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SUPERIOR-On the UWS campus on Saturday morning more than one hundred student supporters lead a difficult discussion concerning their debt.
The Institute for One Wisconsin reports that this year student loan debt will top $1 trillion.
Now the group is politically mobilizing to teach people how those figures negatively affect's Wisconsin's economy.
The group brought Ian Reese, a student at UW–Marathon County, to the podium to talk about his debt.
"And it started to really weigh on me. And I started thinking to myself 'can I afford to do this? Can I afford to work and be a part–time student and accrue debt year after year after year?'" Reese said.
"The data shows that, post–privatization, student loan debt went from $200 billion in 2000 to $1 trillion in 2011," Executive Director of the Institute for One Wisconsin Scot Ross said.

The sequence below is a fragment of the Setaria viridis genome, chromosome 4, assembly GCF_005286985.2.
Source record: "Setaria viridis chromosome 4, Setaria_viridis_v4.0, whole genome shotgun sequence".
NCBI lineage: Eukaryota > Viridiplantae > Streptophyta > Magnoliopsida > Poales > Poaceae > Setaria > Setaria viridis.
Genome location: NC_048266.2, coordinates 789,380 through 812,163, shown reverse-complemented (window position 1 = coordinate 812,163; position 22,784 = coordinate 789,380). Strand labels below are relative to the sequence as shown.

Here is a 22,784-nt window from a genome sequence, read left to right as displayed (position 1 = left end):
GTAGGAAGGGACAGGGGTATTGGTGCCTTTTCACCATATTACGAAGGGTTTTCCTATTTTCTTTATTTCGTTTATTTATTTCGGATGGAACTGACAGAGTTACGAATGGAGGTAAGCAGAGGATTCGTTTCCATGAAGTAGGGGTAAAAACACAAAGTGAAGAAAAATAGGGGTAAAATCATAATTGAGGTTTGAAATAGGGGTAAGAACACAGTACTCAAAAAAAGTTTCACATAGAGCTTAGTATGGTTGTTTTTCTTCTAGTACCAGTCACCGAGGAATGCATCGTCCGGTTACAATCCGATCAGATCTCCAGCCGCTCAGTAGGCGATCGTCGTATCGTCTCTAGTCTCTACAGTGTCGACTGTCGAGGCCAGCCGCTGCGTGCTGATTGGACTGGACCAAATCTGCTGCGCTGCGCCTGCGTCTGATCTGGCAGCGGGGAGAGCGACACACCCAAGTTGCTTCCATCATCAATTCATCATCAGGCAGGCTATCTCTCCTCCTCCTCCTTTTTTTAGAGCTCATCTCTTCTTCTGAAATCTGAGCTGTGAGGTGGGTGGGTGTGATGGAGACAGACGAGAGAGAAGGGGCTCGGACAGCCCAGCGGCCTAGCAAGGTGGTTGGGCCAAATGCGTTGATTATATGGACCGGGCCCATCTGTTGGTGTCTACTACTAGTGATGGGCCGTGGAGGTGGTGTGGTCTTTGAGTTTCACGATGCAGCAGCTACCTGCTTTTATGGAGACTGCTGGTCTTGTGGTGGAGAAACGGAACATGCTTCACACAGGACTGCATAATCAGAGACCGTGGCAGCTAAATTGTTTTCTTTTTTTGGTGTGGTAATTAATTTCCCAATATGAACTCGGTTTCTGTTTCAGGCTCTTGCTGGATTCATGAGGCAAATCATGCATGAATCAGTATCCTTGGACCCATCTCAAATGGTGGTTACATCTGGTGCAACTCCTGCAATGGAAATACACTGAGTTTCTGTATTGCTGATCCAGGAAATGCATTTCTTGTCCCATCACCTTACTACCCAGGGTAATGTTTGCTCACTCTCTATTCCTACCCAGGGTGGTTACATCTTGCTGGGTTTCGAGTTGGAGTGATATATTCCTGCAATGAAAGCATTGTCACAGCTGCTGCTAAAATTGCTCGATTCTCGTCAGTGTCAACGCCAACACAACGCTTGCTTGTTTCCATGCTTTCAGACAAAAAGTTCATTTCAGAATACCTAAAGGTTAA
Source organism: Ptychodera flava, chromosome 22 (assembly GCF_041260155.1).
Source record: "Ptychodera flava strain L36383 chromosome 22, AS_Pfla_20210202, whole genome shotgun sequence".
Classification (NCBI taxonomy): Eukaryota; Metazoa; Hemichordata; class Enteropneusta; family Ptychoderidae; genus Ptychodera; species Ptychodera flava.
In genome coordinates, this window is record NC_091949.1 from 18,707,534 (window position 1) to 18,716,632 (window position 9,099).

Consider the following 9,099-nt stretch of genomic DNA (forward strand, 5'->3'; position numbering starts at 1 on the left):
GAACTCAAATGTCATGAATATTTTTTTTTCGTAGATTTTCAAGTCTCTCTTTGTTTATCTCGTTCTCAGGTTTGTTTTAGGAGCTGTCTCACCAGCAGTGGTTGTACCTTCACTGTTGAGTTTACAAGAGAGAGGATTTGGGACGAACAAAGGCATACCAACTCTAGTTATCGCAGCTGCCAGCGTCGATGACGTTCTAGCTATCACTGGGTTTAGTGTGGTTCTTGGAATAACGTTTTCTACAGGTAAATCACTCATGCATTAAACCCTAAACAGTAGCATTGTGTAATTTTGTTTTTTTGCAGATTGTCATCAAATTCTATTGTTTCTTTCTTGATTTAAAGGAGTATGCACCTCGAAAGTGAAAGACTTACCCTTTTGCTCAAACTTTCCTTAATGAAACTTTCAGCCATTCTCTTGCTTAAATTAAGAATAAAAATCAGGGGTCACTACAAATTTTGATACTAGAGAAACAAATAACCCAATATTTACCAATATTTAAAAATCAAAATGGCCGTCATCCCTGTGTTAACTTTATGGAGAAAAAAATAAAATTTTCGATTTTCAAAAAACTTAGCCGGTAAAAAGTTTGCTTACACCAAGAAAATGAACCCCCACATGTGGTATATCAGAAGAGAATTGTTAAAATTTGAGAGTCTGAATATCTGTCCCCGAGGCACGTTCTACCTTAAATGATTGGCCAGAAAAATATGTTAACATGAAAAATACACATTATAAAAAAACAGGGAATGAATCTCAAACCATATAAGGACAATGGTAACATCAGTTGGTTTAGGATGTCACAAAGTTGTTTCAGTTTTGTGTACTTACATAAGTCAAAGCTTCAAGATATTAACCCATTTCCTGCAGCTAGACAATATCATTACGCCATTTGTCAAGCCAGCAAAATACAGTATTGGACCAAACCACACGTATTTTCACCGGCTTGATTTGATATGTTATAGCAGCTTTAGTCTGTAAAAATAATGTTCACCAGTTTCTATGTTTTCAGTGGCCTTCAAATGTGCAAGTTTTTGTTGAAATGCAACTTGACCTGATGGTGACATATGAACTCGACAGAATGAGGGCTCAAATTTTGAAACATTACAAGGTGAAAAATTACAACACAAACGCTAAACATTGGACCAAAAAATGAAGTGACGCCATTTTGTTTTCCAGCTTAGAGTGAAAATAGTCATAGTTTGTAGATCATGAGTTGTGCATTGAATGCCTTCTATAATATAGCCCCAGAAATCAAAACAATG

"We've never seen that kind of explosion in student loan debt. We've never seen a 500% increase in the amount of student loan debt in America," Ross said.
Students offered a few reasons for the trend. First, the removal of refinancing and bankruptcy rights. Second, a reduction in investments by the state and country for high education loans and grants. And third, no voice for students in government where the voice of youth widely silenced.
"People aren't necessarily getting denied access to college. They're just become indentured servants to student loan debt," Ross said.
Reese, who is also president of his college's student government, adds that ultimately this affects Wisconsin where less people can afford new cars and homes - sending the state economy downward.
"Can i, myself, fix this problem? Absolutely not. But standing behind me we have a coalition of students that are motivated," Reese said.
"I'm fine with being below minimum wage and I'm fine with walking to school in the cold. And I'm fine with eating ramen as many damn meals as it takes," Reese said.
"But I am not fine with having to mortgage my future because the government has said, by the way they lay out their FAFSA, 'you're not important enough to give grants to. Take the loans and gamble," Reese said.
Their meeting starts a multi–year campaign to teach people why the system should be changed.